The Works of the Rev. Jonathan Swift/Volume 8/Decree For Concluding the Treaty Between Dr. Swift and Mrs. Long




WHEREAS it hath been signified to us, that there is now a treaty of acquaintance on foot, between Dr. Swift, of Leicester fields, of the one part, and Mrs. Long[1], of Albemarle street, on the other part: And whereas the said Dr. Swift, upon the score of his merit and extraordinary qualities, doth claim the sole and undoubted right, that all persons whatsoever shall make such advances to him as he pleases to demand[2]: any law, claim, custom, privilege of sex, beauty, fortune, or quality, to the contrary notwithstanding: And whereas the said Mrs. Long, humbly acknowledging and allowing the right of the said doctor, doth yet insist upon certain privileges and exceptions, as a Lady of the Toast, which privileges, she doth allege, are excepted out of the doctor's general claim, and which she cannot betray without injuring the whole body whereof she is a member; by which impediment, the said treaty is not yet brought to a conclusion; to the great grievance and damage of Mrs. Vanhomrigh, and her fair daughter Hessy: And whereas the decision of this weighty cause is referred to us, in our judicial capacity: We, out of our tender regard to truth and justice, having heard and duly considered the allegations of both parties, do declare, adjudge, decree, and determine, That the said Mrs. Long, notwithstanding any privileges she may claim as aforesaid as a Lady of the Toast, shall, without essoin or demur, in two hours after the publishing of this our decree, make all advances to the said doctor, that he shall demand; and that the said advances shall not be made to the said doctor as un homme sans consequence, but purely upon account of his great merit. And we do hereby strictly forbid the said Mrs. Vanhomrigh, and her fair daughter Hessy, to aid, abet, comfort, or encourage, her the said Mrs. Long in her disobedience for the future. And, in consideration of the said Mrs. Long's being a Toast, we think it just and reasonable, that the said doctor should permit her, in all companies, to give herself the reputation of being one of his acquaintance; which no other lady shall presume[3] to do, upon any pretence whatsoever, without his especial leave and license first had and obtained.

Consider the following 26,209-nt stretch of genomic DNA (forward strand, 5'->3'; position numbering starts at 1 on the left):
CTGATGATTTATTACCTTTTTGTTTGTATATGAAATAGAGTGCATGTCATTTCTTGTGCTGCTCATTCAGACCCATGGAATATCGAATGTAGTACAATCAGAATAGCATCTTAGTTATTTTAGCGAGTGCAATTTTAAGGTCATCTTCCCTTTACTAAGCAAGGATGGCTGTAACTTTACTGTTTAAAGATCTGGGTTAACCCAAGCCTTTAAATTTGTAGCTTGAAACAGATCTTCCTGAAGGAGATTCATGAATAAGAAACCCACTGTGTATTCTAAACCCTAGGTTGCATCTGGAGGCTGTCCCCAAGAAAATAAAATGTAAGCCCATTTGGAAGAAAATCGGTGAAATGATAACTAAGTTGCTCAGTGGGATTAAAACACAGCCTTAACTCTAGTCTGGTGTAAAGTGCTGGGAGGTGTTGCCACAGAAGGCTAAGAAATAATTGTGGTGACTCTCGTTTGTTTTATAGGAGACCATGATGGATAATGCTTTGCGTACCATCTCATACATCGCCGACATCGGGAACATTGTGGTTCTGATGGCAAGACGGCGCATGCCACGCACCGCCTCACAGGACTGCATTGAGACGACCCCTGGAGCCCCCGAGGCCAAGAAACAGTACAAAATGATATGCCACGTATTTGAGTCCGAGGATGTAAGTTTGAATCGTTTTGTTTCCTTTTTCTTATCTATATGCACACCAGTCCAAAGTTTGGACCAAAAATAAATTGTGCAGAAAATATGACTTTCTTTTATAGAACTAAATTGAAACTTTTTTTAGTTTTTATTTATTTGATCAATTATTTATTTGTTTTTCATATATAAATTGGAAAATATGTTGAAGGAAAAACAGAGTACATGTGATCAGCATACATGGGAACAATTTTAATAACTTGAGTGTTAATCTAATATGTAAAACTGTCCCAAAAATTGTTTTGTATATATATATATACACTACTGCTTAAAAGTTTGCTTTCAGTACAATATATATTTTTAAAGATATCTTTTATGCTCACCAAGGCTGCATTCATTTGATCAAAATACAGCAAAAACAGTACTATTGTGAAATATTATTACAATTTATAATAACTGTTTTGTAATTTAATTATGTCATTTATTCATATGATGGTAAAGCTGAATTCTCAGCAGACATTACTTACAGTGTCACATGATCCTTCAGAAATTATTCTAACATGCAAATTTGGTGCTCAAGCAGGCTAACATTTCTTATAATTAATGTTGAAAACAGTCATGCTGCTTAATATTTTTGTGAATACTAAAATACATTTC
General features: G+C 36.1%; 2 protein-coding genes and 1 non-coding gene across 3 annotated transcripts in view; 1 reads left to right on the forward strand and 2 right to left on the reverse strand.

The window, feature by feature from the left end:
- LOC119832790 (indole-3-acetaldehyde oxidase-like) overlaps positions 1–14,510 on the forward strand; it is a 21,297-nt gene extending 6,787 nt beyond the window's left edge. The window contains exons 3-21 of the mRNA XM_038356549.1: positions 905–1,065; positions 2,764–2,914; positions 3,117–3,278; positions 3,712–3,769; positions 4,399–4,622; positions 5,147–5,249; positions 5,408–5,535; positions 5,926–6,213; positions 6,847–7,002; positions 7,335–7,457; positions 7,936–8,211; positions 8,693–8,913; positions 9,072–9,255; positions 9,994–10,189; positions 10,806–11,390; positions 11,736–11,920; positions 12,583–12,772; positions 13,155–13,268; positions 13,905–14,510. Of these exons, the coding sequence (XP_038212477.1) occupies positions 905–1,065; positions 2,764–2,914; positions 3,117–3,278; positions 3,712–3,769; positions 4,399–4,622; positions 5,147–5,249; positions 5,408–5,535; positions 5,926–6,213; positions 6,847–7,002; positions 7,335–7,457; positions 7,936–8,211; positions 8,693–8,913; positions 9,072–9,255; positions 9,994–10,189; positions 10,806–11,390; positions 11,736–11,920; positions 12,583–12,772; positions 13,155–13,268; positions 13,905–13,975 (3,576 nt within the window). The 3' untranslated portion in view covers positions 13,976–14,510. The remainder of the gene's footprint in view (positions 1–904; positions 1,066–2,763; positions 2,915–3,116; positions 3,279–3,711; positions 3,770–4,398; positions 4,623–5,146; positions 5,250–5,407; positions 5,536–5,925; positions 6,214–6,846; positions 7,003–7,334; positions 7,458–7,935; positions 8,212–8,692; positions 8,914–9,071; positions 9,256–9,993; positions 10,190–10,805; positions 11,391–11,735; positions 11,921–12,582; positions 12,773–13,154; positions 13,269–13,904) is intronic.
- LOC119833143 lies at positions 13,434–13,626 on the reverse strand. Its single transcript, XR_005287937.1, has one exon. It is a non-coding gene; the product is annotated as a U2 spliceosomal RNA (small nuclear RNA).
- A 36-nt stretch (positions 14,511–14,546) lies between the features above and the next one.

By especial command, G. V. HOMRIGH[4].

  1. This lady, sister to sir James Long, figured high in the fashionable world; and is distinguished among those of the first quality in "The British Court, a poem, 1707." Dr. Swift's acquaintance with her was but of short duration, having commenced, through the Vanhomrigh family, in 1709: and we find, in the Journal to Stella, Sept. 13, 1710, that she had then "broke up house, and gone into the country;" owing, as appears Sept. 16, to pecuniary distresses. She retired to Lynn, in Norfolk, where she maintained a correspondence with Dr. Swift; who acknowledges the receipt of letters from her, Oct. 30, Nov. 12, and Dec. 10, 1710. The last she wrote to him, dated Nov. 18, 1711, describing her situation in the country, where she assumed the name of Smyth, is printed in vol. XI. p. 198. She died Dec. 22, 1711: and is lamented, with marks of the truest friendship, by Dr. Swift, who has exhibited some traits of her character, in the Journal of Dec. 25. See also a letter by the dean to a friend, occasioned by her death, in the nineteenth volume of this collection.
  2. "When I lived in England," says the dean to miss Hoadly, June 4, 1734, "once every year I issued out an edict, commanding that all ladles of wit, sense, merit, and quality, who had an ambition to be acquainted with me, should make the first advances at their peril."
  3. The indignation he expresses against the countess of Bellamont, on her claiming acquaintance with him, is a striking instance of his peculiarity. See Journal to Stella, April 24, 1711.
  4. The signature of some relation of Vanessa; her sister's name was Mary.